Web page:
Warring between two surgeons at Great Ormond Street Hospital could put patients at risk, a review suggests.
A board paper released by the leading children’s hospital said a “fractured” relationship between two consultants in the paediatric surgical urology team was affecting the service last year.
It said the problems had an impact on the whole team, creating the potential for longer waits for sick children.
The London hospital said steps were being taken to resolve the problems.
This has included mediation, mentoring and away days.
Great Ormond Street said it took the issue “extremely seriously” and good progress was being made.
The surgical urology team treats more than 3,000 children a year from all over the country, operating on everything from kidney to bladder problems.
‘Lack of trust and respect’
The board paper from a meeting in November set out the findings of a two-day inspection by the Royal College of Surgeons last May.
The college was invited in by the trust itself after reports of problems.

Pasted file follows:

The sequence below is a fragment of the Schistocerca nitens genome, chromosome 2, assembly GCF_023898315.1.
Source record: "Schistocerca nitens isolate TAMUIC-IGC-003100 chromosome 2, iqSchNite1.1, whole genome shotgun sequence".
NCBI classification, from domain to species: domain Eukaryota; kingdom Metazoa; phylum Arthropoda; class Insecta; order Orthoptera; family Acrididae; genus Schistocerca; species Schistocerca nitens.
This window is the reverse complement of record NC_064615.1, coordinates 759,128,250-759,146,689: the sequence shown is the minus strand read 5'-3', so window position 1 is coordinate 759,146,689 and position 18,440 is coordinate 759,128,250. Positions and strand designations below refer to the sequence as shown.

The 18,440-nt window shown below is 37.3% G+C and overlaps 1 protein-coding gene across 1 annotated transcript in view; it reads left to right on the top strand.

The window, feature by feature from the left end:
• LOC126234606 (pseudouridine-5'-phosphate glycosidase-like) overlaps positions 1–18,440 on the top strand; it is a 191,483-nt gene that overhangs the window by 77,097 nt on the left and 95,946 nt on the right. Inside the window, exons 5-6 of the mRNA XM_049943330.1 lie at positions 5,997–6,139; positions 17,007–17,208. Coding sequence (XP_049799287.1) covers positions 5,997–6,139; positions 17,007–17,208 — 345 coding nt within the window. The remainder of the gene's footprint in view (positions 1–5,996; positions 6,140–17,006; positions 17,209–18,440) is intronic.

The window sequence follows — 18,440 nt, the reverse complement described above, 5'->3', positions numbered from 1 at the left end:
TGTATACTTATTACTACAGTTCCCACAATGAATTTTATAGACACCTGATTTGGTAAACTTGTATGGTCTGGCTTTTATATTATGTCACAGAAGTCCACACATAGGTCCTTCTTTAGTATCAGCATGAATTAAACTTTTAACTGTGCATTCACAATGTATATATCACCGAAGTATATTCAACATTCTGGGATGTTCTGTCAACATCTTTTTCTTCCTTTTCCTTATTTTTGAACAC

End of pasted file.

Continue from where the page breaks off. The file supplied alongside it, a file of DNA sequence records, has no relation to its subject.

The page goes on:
The summary of the report said there were “significant difficulties” between two surgeons in the team.
It described a “lack of trust and respect” which meant they did not work collaboratively and led to significant competition for work.
If this continued it would have the “potential to affect patient care and safety” as well as longer waits for surgery, it said.
‘Dysfunction’ affected whole team
The “dysfunction” between the two senior doctors caused problems for the wider team with evidence support staff had also been treated inappropriately.
The problems also led to one consultant not always attending important team meetings.
It meant management had to focus on these two colleagues to the “detriment” of the rest of the team, at times.
The report also questioned the effectiveness of how the trust had handled the dispute.
A spokeswoman for the trust said: “There has been really good progress against the issues in the report.
“Successful mediation and the first away days have taken place and very constructive conversations have happened between all consultants.
“The report recognises they are a group of excellent dedicated surgeons who look after patients well and they are now working together to shape their services to better serve the needs of their patients.”